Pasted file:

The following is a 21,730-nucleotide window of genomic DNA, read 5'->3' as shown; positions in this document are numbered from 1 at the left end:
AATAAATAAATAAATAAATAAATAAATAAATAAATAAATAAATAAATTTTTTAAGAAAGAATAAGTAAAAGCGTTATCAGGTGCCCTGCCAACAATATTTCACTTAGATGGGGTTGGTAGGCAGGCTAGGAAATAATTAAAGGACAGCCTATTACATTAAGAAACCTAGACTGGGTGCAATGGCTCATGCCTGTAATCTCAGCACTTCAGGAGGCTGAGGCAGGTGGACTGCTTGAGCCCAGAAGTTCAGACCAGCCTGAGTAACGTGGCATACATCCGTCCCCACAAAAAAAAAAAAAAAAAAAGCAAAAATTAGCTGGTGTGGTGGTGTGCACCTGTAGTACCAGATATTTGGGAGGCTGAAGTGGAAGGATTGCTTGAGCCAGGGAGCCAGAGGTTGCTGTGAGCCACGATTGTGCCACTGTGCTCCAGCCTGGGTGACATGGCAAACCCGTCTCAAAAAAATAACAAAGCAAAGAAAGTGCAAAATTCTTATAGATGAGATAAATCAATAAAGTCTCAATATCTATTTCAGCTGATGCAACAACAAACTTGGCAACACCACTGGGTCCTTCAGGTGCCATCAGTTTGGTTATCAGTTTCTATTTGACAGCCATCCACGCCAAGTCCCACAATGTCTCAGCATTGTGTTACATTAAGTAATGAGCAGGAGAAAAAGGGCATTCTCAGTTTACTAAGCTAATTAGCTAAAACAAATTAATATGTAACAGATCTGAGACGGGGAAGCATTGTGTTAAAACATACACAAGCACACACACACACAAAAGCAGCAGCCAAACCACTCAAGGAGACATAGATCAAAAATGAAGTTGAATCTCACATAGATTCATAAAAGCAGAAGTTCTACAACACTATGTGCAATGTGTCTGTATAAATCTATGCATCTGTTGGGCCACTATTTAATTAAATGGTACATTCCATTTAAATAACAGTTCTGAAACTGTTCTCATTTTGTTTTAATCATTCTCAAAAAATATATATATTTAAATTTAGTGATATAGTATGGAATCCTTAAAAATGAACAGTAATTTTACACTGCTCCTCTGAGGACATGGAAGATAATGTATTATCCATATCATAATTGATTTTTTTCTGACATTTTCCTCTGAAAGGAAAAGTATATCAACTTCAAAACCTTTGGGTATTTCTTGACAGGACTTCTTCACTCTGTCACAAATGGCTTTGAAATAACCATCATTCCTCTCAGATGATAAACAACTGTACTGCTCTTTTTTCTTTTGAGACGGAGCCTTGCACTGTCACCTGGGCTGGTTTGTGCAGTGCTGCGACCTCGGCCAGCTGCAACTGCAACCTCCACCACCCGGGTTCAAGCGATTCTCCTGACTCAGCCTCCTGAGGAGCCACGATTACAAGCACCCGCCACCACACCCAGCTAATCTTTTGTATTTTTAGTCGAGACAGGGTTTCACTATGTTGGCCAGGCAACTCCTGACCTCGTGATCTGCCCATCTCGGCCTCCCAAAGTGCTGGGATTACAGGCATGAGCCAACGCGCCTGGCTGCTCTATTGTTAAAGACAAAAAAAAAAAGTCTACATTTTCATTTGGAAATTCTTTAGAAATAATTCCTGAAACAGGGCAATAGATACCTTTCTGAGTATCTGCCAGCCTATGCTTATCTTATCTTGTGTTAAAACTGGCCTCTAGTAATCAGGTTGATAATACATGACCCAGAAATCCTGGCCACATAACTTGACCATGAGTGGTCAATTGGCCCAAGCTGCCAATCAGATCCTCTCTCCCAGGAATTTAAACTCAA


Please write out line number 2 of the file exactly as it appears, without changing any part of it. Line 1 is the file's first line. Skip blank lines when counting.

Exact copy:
AATAAATAAATAAATAAATAAATAAATAAATAAATAAATAAATAAATTTTTTAAGAAAGAATAAGTAAAAGCGTTATCAGGTGCCCTGCCAACAATATTTCACTTAGATGGGGTTGGTAGGCAGGCTAGGAAATAATTAAAGGACAGCCTATTACATTAAGAAACCTAGACTGGGTGCAATGGCTCATGCCTGTAATCTCAGCACTTCAGGAGGCTGAGGCAGGTGGACTGCTTGAGCCCAGAAGTTCAGACCAGCCTGAGTAACGTGGCATACATCCGTCCCCACAAAAAAAAAAAAAAAAAAAGCAAAAATTAGCTGGTGTGGTGGTGTGCACCTGTAGTACCAGATATTTGGGAGGCTGAAGTGGAAGGATTGCTTGAGCCAGGGAGCCAGAGGTTGCTGTGAGCCACGATTGTGCCACTGTGCTCCAGCCTGGGTGACATGGCAAACCCGTCTCAAAAAAATAACAAAGCAAAGAAAGTGCAAAATTCTTATAGATGAGATAAATCAATAAAGTCTCAATATCTATTTCAGCTGATGCAACAACAAACTTGGCAACACCACTGGGTCCTTCAGGTGCCATCAGTTTGGTTATCAGTTTCTATTTGACAGCCATCCACGCCAAGTCCCACAATGTCTCAGCATTGTGTTACATTAAGTAATGAGCAGGAGAAAAAGGGCATTCTCAGTTTACTAAGCTAATTAGCTAAAACAAATTAATATGTAACAGATCTGAGACGGGGAAGCATTGTGTTAAAACATACACAAGCACACACACACACAAAAGCAGCAGCCAAACCACTCAAGGAGACATAGATCAAAAATGAAGTTGAATCTCACATAGATTCATAAAAGCAGAAGTTCTACAACACTATGTGCAATGTGTCTGTATAAATCTATGCATCTGTTGGGCCACTATTTAATTAAATGGTACATTCCATTTAAATAACAGTTCTGAAACTGTTCTCATTTTGTTTTAATCATTCTCAAAAAATATATATATTTAAATTTAGTGATATAGTATGGAATCCTTAAAAATGAACAGTAATTTTACACTGCTCCTCTGAGGACATGGAAGATAATGTATTATCCATATCATAATTGATTTTTTTCTGACATTTTCCTCTGAAAGGAAAAGTATATCAACTTCAAAACCTTTGGGTATTTCTTGACAGGACTTCTTCACTCTGTCACAAATGGCTTTGAAATAACCATCATTCCTCTCAGATGATAAACAACTGTACTGCTCTTTTTTCTTTTGAGACGGAGCCTTGCACTGTCACCTGGGCTGGTTTGTGCAGTGCTGCGACCTCGGCCAGCTGCAACTGCAACCTCCACCACCCGGGTTCAAGCGATTCTCCTGACTCAGCCTCCTGAGGAGCCACGATTACAAGCACCCGCCACCACACCCAGCTAATCTTTTGTATTTTTAGTCGAGACAGGGTTTCACTATGTTGGCCAGGCAACTCCTGACCTCGTGATCTGCCCATCTCGGCCTCCCAAAGTGCTGGGATTACAGGCATGAGCCAACGCGCCTGGCTGCTCTATTGTTAAAGACAAAAAAAAAAAGTCTACATTTTCATTTGGAAATTCTTTAGAAATAATTCCTGAAACAGGGCAATAGATACCTTTCTGAGTATCTGCCAGCCTATGCTTATCTTATCTTGTGTTAAAACTGGCCTCTAGTAATCAGGTTGATAATACATGACCCAGAAATCCTGGCCACATAACTTGACCATGAGTGGTCAATTGGCCCAAGCTGCCAATCAGATCCTCTCTCCCAGGAATTTAAACTCAA